Fassone and new sporting director Massimiliano Mirabelli have done incredible work, strengthening a squad that desperately needed an overhaul. Coach Vincenzo Montella has to be astounded at their progress, already completing deals for Mateo Musacchio, Ricardo Rodriguez, Andre Silva, Hakan Calhanoglu, Franck Kessie and Fabio Borini.
That improves every facet of the side and echoes the arrival of Ruud Gullit, Marco van Basten and Frank Rijkaard during Berlusconi’s early days at the helm.
However, just as important to the club’s success back then was the Italian core, the likes of Franco Baresi and Paolo Maldini adding a homegrown flavour to a well-built team that would sweep all before them.
Like those iconic Milan heroes. Donnarumma spent his formative years in the club’s youth academy and seemed destined to become a standard bearer and future captain of this bright new era.
He may well go on to represent the Rossoneri for many years, but the presence of a heavily reduced buyout clause if they fail to qualify for the Champions League shows a distinct lack of faith in their plans.
For the sake of a few extra Euros in his pocket (and undoubtedly Raiola’s too), the 18-year-old has broken the incredible bond he shared with those who pay to watch Milan every Sunday.
Just like that it’s over, no matter how long it lasts.
Over a glorious quarter of a century he starred for AC Milan on the football pitch, now at 49 years of age Paolo Maldini will feature in a tennis tournament in Milan.
Maldini, now working as a director at Miami FC, made it through a qualifying tournament to earn a doubles wildcard for the Aspria Tennis Cup (starts June 26), which is part of the Challenger circuit, the level below the ATP.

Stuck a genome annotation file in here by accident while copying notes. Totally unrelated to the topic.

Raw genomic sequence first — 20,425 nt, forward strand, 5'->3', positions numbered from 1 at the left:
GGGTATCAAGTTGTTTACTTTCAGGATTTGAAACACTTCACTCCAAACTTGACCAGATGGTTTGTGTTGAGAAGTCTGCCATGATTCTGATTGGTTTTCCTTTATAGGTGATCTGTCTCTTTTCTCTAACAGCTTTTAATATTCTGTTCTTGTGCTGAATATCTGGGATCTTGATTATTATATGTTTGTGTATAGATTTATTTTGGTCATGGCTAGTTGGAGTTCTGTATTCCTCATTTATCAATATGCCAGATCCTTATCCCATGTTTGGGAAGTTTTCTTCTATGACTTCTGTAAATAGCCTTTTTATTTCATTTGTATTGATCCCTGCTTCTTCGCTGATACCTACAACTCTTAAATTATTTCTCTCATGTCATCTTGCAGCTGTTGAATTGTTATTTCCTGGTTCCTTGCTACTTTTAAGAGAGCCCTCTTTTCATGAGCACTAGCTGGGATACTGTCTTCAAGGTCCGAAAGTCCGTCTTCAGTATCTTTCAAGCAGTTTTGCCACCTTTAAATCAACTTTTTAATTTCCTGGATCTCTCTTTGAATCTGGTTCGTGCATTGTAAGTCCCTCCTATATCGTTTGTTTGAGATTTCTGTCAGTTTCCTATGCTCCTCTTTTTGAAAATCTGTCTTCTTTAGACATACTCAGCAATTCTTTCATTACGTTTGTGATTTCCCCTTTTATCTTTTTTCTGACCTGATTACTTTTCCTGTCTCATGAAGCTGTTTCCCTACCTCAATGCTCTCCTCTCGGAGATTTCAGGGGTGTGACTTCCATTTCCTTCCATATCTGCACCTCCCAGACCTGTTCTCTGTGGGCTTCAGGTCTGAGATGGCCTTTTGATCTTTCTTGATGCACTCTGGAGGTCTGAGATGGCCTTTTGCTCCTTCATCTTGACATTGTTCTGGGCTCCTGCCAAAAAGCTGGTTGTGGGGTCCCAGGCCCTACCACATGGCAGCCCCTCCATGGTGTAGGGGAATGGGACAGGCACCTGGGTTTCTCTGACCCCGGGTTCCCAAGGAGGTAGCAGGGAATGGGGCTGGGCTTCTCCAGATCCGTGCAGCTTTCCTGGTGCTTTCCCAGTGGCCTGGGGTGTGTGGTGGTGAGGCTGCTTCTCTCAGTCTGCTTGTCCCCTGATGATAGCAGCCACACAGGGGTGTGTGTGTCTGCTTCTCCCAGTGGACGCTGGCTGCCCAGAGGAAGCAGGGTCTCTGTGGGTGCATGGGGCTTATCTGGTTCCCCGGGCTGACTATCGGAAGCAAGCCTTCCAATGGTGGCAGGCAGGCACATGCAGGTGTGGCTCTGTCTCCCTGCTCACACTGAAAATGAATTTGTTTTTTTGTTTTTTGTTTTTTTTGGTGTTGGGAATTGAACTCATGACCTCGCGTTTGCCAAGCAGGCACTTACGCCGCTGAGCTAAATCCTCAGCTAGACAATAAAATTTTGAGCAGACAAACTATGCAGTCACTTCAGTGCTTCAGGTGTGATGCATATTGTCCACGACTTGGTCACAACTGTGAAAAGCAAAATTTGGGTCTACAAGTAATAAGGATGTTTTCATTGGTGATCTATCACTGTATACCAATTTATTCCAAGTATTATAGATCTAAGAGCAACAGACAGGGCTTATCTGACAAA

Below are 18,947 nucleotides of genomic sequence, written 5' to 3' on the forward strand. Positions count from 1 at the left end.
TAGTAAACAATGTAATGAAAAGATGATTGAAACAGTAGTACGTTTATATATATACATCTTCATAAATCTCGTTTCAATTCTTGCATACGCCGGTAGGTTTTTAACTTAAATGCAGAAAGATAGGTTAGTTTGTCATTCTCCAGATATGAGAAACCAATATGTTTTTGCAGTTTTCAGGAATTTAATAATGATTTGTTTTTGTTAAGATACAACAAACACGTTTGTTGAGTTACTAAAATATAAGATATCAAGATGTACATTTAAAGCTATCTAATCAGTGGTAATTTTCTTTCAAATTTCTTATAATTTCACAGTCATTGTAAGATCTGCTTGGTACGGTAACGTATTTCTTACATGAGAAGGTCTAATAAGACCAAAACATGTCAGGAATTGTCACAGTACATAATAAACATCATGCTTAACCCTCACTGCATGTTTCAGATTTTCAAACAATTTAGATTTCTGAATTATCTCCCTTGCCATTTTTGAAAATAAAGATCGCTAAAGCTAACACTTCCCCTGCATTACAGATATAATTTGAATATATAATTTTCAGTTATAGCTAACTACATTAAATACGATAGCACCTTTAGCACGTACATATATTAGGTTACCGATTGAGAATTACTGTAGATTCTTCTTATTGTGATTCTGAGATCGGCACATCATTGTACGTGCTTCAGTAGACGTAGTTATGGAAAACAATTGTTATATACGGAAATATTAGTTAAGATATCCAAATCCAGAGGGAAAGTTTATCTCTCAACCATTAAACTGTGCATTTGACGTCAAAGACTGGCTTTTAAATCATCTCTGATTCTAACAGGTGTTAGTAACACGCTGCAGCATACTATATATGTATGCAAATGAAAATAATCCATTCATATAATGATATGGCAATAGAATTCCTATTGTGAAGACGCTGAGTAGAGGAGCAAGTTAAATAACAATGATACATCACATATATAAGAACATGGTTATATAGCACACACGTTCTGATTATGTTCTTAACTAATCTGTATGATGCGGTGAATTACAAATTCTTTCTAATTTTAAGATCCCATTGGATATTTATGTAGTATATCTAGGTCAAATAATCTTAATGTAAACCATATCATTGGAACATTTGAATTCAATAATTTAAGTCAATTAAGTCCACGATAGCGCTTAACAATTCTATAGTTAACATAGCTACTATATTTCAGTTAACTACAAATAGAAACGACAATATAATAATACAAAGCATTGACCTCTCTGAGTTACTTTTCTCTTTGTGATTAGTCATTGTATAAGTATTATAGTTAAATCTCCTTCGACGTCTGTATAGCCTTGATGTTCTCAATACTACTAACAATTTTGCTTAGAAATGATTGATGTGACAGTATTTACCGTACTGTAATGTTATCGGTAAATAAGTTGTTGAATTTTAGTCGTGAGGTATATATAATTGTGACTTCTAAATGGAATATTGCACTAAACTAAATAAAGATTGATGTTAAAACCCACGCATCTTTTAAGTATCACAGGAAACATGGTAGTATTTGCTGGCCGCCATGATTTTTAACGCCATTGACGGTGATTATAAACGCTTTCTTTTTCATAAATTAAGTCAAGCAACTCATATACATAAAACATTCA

His partner and coach Stefano Landonio said: “He’s got a good service, he doesn’t have a speciality shot but he has no weak points either.”
Landonio told Il Tennis Italiano: “We knew we could play well. It was our first competitive tournament, but we previously played some exhibition matches with Paolo for charity activities. Having started to play so late, just 5-6 years ago, he struggles a little bit on a technique level.
“Considering what he did in the past, he has amazing mental and physical abilities. Mentally he doesn’t struggle in the key moments, he is really strong.”
Maldini won 26 trophies with AC Milan including five Champions Leagues before finally hanging up his boots in 2009 aged 41. He also played 126 times for Italy.
Juventus and Italy goalkeeper Gianluigi Buffon reaffirmed he is “99.9 %” sure of retiring at the end of next season — unless he finally ends his quest to win the Champions League.
“Yes, I’m 99.9 % sure that’s how it will go,” said Buffon when asked by Sky Sport if he would keep to an earlier promise to hang up his gloves at the end of the 2017-2018 campaign.
“I will have one final, intense season full of key dates, then it will be time to call it a day.”
Buffon, a World Cup winner with Italy in 2006, had previously said next season would be his last, although he is not expected to fully retire until after the 2018 World Cup in Russia — if Italy qualify.
But the 39-year-old left a tiny chance of going back on his decision, after losing the 2017 Champions League final to Real Madrid (4-1) and the 2015 edition to Barcelona (3-1).
“If we win the Champions League I will continue to play one more season so I can also try to win the World Club Cup and other trophies,” he added.
Gianluigi Buffon all but confirms his retirement date. 😢 pic.twitter.com/hxNVVgOOIC— Squawka News (@SquawkaNews) June 12, 2017